(File photo)

MANILA – Philippine National Police (PNP) officer-in-charge Lt. Gen. Vicente Danao Jr. on Monday ordered all police officers to follow the national government's rule enforcing mask mandates across the country.

Danao made the remark as a clarification over the conflicting views of the Police Regional Office 7 (Central Visayas) and the Cebu Police Provincial Office (CPPO) on Cebu Governor Gwendolyn Garcia's Executive Order (EO) 16 which made the wearing of face masks in open and well-ventilated spaces in the province optional.

“Remember we are members of the Philippine Government so whatever the mandate or whatever the Secretary of Interior and Local Government says, we should follow. We have the national IATF (Inter-Agency Task Force),” he said in a press briefing in Camp Crame.

Over the weekend, PRO-7 chief Brig. Gen. Roque Eduardo Vega sided with the Inter-Agency Task Force for the Management of Emerging Infectious Diseases' rule on the mandatory wearing of face masks, saying this is in compliance with the pronouncement of the Department of the Interior and Local Government (DILG).

However, this was countered by CPPO chief Lt. Col. Engelbert Soriano, who sided with Garcia on the implementation of EO 16.

Earlier, Garcia said that there was "no legal basis" for authorities to apprehend persons who don't wear face masks outdoors in the province.

This was countered by DILG Secretary Eduardo Año said persons who violate health protocols such as wearing face masks may be arrested "if necessary."

While he respects Garcia's right to question rules set by the national government, Danao said the PNP, as a general rule, will follow the chain of command.

The province of Cebu is the first local government in the country to implement the optional wearing of face masks amid the coronavirus pandemic.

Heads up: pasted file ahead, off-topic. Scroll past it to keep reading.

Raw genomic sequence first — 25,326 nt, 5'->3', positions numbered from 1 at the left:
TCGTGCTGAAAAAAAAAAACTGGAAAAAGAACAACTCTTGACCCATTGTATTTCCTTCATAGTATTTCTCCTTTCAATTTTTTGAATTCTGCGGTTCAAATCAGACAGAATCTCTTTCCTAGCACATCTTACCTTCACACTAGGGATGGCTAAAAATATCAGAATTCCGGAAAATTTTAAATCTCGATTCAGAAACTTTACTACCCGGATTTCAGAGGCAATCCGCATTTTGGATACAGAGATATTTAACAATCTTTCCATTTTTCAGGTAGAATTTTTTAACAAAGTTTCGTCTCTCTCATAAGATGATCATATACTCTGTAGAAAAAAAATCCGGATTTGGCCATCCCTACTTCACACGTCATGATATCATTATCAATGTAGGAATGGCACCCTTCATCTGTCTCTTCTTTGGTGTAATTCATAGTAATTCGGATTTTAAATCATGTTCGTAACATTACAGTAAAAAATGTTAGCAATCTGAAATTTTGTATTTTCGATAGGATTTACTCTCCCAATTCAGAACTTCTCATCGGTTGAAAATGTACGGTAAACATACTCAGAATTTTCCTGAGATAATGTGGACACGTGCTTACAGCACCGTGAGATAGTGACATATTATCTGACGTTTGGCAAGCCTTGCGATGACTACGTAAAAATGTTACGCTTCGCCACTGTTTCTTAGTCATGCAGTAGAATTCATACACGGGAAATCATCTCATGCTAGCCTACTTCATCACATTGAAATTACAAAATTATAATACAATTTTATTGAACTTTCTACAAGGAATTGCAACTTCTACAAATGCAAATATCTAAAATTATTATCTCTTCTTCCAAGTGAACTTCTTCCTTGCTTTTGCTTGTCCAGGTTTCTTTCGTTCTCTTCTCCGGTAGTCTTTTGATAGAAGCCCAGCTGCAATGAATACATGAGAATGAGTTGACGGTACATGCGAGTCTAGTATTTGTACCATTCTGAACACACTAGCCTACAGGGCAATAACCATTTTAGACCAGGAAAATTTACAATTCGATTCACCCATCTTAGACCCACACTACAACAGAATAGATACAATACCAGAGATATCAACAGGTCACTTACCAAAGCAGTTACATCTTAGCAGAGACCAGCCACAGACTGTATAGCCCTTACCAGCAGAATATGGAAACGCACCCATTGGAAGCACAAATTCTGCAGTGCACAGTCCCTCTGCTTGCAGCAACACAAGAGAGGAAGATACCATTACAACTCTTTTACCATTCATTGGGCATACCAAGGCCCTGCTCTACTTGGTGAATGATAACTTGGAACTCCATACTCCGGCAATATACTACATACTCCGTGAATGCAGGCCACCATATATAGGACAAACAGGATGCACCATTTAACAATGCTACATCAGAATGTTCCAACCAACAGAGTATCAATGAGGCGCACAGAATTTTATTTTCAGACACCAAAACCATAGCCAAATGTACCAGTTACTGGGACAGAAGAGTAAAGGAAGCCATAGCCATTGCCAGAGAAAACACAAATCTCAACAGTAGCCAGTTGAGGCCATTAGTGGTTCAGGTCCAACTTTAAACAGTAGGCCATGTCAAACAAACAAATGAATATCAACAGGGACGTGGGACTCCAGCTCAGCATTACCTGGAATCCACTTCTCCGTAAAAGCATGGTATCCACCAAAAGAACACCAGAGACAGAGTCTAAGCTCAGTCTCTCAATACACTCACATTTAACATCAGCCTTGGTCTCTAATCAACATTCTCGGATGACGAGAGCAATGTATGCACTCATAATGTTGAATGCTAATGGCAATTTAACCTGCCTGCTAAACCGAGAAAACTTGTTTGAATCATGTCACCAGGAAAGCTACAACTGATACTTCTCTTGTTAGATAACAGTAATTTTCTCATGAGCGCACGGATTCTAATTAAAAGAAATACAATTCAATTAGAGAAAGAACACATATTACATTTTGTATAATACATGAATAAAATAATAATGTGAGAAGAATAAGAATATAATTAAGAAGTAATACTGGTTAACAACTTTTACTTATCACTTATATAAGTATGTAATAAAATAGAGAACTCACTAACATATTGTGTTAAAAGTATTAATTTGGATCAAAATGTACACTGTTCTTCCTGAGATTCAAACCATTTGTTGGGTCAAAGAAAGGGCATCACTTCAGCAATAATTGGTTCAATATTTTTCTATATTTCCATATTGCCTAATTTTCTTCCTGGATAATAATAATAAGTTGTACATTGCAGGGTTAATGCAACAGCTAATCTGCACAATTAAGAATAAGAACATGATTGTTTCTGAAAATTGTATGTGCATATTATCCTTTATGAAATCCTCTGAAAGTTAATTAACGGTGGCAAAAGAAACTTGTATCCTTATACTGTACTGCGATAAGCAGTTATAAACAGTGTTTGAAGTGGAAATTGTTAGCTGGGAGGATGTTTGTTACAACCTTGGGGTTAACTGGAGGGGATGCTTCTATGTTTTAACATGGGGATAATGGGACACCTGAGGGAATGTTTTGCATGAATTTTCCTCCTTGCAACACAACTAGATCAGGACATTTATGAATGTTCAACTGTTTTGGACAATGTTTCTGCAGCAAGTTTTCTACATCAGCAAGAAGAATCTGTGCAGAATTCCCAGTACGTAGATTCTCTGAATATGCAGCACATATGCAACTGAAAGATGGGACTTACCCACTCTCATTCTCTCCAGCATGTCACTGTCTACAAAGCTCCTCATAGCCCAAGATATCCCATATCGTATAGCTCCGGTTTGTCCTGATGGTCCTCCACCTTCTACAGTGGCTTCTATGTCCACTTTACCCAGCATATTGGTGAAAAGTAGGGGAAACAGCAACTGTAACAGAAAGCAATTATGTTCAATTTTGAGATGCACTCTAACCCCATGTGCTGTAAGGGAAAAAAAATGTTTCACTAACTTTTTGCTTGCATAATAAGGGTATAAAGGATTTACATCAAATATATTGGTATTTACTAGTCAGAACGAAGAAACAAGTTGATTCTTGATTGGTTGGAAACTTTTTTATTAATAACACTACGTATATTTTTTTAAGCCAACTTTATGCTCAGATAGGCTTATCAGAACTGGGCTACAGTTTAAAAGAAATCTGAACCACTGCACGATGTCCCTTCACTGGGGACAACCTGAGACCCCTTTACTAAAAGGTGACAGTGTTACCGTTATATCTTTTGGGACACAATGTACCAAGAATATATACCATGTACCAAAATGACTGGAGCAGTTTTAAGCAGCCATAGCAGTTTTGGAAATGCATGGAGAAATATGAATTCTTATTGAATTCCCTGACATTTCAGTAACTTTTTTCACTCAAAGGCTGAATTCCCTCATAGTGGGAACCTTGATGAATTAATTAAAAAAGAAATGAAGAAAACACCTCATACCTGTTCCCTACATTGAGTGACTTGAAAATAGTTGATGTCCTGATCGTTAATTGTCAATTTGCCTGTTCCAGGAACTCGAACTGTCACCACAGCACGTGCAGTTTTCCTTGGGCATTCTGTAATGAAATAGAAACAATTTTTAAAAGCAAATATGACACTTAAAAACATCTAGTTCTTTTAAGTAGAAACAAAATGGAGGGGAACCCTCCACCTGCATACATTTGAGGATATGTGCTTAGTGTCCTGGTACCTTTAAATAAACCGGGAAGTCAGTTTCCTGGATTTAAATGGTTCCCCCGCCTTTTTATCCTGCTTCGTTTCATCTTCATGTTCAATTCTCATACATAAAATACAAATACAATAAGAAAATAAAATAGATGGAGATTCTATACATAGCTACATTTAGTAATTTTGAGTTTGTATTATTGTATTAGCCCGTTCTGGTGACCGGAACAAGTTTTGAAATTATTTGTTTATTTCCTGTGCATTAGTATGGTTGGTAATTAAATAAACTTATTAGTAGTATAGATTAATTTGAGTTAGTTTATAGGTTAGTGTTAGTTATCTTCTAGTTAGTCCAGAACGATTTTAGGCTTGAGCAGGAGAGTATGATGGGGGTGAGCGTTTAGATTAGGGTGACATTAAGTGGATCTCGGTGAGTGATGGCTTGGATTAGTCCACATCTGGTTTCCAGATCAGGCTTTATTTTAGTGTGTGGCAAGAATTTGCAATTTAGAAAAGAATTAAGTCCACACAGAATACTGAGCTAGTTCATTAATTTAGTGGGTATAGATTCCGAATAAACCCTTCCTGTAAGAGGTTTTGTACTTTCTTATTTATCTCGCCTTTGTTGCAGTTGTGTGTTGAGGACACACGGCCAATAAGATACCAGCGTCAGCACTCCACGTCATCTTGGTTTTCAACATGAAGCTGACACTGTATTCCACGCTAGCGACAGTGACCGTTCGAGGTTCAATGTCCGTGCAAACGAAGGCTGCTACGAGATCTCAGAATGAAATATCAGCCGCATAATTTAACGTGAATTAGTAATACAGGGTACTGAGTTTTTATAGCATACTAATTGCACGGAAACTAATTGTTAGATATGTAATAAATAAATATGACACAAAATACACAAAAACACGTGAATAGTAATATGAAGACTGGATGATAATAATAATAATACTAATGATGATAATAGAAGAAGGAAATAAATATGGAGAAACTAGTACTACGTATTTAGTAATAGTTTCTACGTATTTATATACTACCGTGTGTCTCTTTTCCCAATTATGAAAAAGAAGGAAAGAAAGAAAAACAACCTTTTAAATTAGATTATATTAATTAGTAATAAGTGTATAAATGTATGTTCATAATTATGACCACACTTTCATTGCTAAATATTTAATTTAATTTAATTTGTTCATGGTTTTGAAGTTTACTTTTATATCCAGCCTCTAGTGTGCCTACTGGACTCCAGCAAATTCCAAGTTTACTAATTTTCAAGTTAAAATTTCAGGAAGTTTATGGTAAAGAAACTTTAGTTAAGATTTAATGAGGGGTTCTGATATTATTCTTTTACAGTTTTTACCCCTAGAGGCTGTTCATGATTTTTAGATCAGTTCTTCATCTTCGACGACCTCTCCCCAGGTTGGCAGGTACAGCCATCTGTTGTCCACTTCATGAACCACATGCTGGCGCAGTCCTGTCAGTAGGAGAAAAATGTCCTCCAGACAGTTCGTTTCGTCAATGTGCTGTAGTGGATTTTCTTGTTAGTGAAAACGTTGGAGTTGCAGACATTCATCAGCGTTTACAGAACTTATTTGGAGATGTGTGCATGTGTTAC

President Rodrigo Duterte earlier said the country's mask mandate will remain in effect until he steps down on June 30.

No compromise

In a Laging Handa briefing, Interior Undersecretary Epimaco Densing III insisted that governors and mayors of highly urbanized cities are under the direction and supervision of the President, rejecting Garcia’s stand on the legality of her order under Section 105 of the Local Government Code (LGC).

Gusto ko sanang i-correct lang na hindi po ito applicable sa sitwasyon ngayon dahil ang Section 105 ng LGC nagbabanggit po doon na puwede pong utusan ng pangulo ang Secretary of Health after consulting with the local government na i-take over nila ang health operations ng isang LGU at maibabalik lamang ito after six months. Pero dito sa sitwasyon natin never po nag take over ng health operations ang ating national government sa local government health operations (I just want to correct that this is not applicable in this situation since Section 5 of the LGC states that the President and Secretary of Health after consulting with the local government may take over the health operations of an LGU which may again handed over to the locality after six months),’’ Densing said.

Densing explained that Section 105 of the LGC states that parts of the national policies are geared toward preventing the spread of Covid-19 through the mandatory wearing of face masks.

At isa sa binabanggit sa ating lokal na gobyerno (And one of the things stated) is all local government officials' mandate is to follow the law, policy and regulations at ito ang basehan ng general supervision ng ating pangulo (and this is the basis of the general supervision of our President),’’ he added.

The DILG official asserted that the President’s mandate in this general supervision has been delegated to the DILG through Administrative Order (AO) 367 which gives the department the power to call the attention of the LGUs whose policies or ordinances are not aligned with national laws.

Quizzed on whether charges will be filed against Garcia, Densing replied that sending a show-cause order will be the last resort.

“But in the meantime, we will have to ask our (DILG) officials in the region to talk to the governor (Garcia) to make some adjustments in the EO. I believe there is a good intent in the EO by Gov. Gwen but most importantly we should probably look into the details that it should be aligned with what is pronounced by the President. So in the meantime, communication is key. A show-cause order will be the last step if ever no adjustments would be made,’’ Densing added. (PNA)